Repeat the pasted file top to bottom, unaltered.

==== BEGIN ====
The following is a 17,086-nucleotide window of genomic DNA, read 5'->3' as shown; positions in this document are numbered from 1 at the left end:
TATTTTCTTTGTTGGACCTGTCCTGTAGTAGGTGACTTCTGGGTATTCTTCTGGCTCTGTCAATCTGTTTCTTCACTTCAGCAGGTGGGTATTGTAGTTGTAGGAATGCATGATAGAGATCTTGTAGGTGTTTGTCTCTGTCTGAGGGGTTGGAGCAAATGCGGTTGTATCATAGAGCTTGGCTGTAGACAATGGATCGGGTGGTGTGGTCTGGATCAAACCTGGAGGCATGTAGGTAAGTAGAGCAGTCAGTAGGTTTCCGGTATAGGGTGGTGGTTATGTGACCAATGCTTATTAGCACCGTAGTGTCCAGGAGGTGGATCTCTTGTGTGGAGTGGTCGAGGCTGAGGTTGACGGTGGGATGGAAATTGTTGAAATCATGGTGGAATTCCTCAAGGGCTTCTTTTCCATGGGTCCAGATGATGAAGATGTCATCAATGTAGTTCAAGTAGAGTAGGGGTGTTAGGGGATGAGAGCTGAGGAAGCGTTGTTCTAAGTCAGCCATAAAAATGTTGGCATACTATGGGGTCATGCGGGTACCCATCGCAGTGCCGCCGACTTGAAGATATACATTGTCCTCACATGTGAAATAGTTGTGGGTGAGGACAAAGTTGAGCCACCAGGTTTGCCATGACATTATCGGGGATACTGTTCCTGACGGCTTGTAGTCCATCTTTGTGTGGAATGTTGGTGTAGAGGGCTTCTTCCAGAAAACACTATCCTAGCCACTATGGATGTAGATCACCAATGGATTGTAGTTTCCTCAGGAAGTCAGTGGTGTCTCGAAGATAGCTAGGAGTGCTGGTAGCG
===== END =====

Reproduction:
The following is a 17,086-nucleotide window of genomic DNA, read 5'->3' as shown; positions in this document are numbered from 1 at the left end:
TATTTTCTTTGTTGGACCTGTCCTGTAGTAGGTGACTTCTGGGTATTCTTCTGGCTCTGTCAATCTGTTTCTTCACTTCAGCAGGTGGGTATTGTAGTTGTAGGAATGCATGATAGAGATCTTGTAGGTGTTTGTCTCTGTCTGAGGGGTTGGAGCAAATGCGGTTGTATCATAGAGCTTGGCTGTAGACAATGGATCGGGTGGTGTGGTCTGGATCAAACCTGGAGGCATGTAGGTAAGTAGAGCAGTCAGTAGGTTTCCGGTATAGGGTGGTGGTTATGTGACCAATGCTTATTAGCACCGTAGTGTCCAGGAGGTGGATCTCTTGTGTGGAGTGGTCGAGGCTGAGGTTGACGGTGGGATGGAAATTGTTGAAATCATGGTGGAATTCCTCAAGGGCTTCTTTTCCATGGGTCCAGATGATGAAGATGTCATCAATGTAGTTCAAGTAGAGTAGGGGTGTTAGGGGATGAGAGCTGAGGAAGCGTTGTTCTAAGTCAGCCATAAAAATGTTGGCATACTATGGGGTCATGCGGGTACCCATCGCAGTGCCGCCGACTTGAAGATATACATTGTCCTCACATGTGAAATAGTTGTGGGTGAGGACAAAGTTGAGCCACCAGGTTTGCCATGACATTATCGGGGATACTGTTCCTGACGGCTTGTAGTCCATCTTTGTGTGGAATGTTGGTGTAGAGGGCTTCTTCCAGAAAACACTATCCTAGCCACTATGGATGTAGATCACCAATGGATTGTAGTTTCCTCAGGAAGTCAGTGGTGTCTCGAAGATAGCTAGGAGTGCTGGTAGCG